Faulting is typically a two timescale process, that is, rapid failure and slow (chemical) healing. Once failed, a rock has a long memory until slow chemical processes have time to re-establish the grain–grain contacts underlying rock competency. The memory of rock failure can be captured by a sufficiently rich textural model, and the texture must be coevolved with rock stress and deformation to yield a self-consistent model of strain hardening/weakening, fault narrowing, and earthquake cyclicity.
A model based on incremental stress rheology and rock texture dynamics is introduced that emphasizes the interplay of rock competency, porosity, and other texture variables with stress and strain. The deformation mechanisms taken into consideration are poroelasticity and viscosity. The rheology equations are strongly coupled to the evolution equations of rock texture and pore fluid flow.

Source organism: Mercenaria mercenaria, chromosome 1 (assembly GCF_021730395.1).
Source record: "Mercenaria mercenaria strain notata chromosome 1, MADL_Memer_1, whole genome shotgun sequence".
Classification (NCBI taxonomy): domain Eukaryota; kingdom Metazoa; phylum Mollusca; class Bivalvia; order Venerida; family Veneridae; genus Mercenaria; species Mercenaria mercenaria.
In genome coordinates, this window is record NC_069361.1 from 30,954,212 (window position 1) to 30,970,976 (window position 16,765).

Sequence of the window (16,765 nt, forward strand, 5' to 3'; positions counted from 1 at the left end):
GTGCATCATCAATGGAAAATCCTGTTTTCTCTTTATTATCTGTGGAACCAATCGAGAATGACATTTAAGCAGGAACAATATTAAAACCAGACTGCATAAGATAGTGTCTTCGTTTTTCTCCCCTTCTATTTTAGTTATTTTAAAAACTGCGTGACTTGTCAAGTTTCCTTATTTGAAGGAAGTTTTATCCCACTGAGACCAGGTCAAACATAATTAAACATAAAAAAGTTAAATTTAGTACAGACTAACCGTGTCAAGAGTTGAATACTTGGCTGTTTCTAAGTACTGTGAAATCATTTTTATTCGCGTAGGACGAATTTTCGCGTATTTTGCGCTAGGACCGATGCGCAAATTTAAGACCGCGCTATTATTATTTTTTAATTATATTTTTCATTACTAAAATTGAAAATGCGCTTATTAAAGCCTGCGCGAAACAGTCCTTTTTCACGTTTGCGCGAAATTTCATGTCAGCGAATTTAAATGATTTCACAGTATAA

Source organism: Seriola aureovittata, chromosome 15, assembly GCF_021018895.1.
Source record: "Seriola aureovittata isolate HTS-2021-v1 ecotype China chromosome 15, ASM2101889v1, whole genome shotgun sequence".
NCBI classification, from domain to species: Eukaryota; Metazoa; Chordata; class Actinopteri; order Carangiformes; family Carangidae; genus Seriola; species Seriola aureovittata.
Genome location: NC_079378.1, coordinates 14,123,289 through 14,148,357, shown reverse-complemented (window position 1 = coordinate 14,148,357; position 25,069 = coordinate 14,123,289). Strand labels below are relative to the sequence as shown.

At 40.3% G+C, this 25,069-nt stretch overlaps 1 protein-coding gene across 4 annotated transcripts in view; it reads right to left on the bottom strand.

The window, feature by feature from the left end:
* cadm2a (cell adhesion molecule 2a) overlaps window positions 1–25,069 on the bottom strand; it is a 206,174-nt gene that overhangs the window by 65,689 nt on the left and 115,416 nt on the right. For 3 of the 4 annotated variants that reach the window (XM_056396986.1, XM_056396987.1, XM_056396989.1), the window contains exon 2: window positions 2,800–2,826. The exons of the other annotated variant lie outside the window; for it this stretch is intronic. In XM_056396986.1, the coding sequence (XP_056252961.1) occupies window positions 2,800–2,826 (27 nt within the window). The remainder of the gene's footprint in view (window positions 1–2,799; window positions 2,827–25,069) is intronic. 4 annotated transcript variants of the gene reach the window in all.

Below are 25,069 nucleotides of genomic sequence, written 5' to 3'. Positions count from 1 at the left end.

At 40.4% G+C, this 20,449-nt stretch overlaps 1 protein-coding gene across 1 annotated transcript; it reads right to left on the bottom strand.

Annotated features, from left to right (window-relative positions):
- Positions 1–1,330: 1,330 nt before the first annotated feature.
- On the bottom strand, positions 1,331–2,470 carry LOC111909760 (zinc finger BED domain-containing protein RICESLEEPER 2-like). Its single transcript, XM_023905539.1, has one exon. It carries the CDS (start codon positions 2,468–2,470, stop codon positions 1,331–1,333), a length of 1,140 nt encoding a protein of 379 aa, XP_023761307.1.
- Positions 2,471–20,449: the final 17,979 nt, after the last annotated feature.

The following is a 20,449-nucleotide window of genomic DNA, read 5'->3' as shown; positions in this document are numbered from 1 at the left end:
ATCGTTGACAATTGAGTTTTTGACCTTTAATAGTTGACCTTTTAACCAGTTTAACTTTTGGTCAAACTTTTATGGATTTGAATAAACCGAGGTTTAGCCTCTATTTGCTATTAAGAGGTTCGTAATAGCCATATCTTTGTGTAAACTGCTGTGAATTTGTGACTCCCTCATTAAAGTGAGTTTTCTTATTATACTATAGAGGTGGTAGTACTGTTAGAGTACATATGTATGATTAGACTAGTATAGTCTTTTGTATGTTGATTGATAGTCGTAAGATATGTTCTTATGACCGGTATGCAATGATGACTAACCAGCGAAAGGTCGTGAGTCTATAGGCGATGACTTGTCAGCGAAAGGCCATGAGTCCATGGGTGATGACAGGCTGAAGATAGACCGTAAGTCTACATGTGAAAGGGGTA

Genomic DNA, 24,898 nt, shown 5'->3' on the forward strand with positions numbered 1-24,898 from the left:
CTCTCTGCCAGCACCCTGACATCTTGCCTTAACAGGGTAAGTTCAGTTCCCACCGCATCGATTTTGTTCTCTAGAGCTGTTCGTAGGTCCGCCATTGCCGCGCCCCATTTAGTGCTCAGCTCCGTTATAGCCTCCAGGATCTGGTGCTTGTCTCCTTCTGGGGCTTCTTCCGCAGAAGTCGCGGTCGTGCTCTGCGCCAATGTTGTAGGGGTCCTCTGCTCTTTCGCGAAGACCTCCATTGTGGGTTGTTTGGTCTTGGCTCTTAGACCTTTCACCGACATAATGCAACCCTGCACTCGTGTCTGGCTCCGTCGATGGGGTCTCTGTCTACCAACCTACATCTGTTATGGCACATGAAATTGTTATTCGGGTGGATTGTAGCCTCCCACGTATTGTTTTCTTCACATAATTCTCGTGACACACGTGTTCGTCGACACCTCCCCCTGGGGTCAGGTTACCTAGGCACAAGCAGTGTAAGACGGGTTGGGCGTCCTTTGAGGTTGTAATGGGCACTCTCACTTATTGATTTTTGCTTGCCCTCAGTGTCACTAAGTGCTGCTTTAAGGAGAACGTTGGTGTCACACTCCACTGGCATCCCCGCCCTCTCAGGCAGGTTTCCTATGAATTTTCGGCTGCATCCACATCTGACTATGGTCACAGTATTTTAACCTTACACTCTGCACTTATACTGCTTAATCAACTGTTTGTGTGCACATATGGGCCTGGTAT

The model is used to gain an understanding of several oscillatory modes of fault movement. The roles of rock competency, fluid pressure, and continuous deformation in these oscillations is illustrated for various conditions. The approach is shown to be a natural starting point for a theory of the three-dimensional, multiprocess dynamics of fault nucleation, growth, morphology, reactivation, and continuous versus seismic behavior.